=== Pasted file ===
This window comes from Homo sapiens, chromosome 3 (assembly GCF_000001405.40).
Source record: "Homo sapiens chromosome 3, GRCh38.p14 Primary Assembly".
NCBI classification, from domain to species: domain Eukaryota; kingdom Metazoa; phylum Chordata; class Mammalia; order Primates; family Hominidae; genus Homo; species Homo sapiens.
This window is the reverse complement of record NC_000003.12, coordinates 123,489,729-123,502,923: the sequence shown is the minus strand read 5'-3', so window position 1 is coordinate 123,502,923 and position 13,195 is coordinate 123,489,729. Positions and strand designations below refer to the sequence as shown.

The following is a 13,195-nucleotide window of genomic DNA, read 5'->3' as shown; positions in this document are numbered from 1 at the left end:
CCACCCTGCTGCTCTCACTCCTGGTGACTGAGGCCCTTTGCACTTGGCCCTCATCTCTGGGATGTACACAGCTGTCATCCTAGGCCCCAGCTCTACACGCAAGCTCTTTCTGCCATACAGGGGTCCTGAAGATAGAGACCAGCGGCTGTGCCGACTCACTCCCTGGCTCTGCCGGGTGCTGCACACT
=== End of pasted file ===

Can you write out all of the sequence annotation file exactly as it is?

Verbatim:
This window comes from Homo sapiens, chromosome 3 (assembly GCF_000001405.40).
Source record: "Homo sapiens chromosome 3, GRCh38.p14 Primary Assembly".
NCBI classification, from domain to species: domain Eukaryota; kingdom Metazoa; phylum Chordata; class Mammalia; order Primates; family Hominidae; genus Homo; species Homo sapiens.
This window is the reverse complement of record NC_000003.12, coordinates 123,489,729-123,502,923: the sequence shown is the minus strand read 5'-3', so window position 1 is coordinate 123,502,923 and position 13,195 is coordinate 123,489,729. Positions and strand designations below refer to the sequence as shown.

The following is a 13,195-nucleotide window of genomic DNA, read 5'->3' as shown; positions in this document are numbered from 1 at the left end:
CCACCCTGCTGCTCTCACTCCTGGTGACTGAGGCCCTTTGCACTTGGCCCTCATCTCTGGGATGTACACAGCTGTCATCCTAGGCCCCAGCTCTACACGCAAGCTCTTTCTGCCATACAGGGGTCCTGAAGATAGAGACCAGCGGCTGTGCCGACTCACTCCCTGGCTCTGCCGGGTGCTGCACACT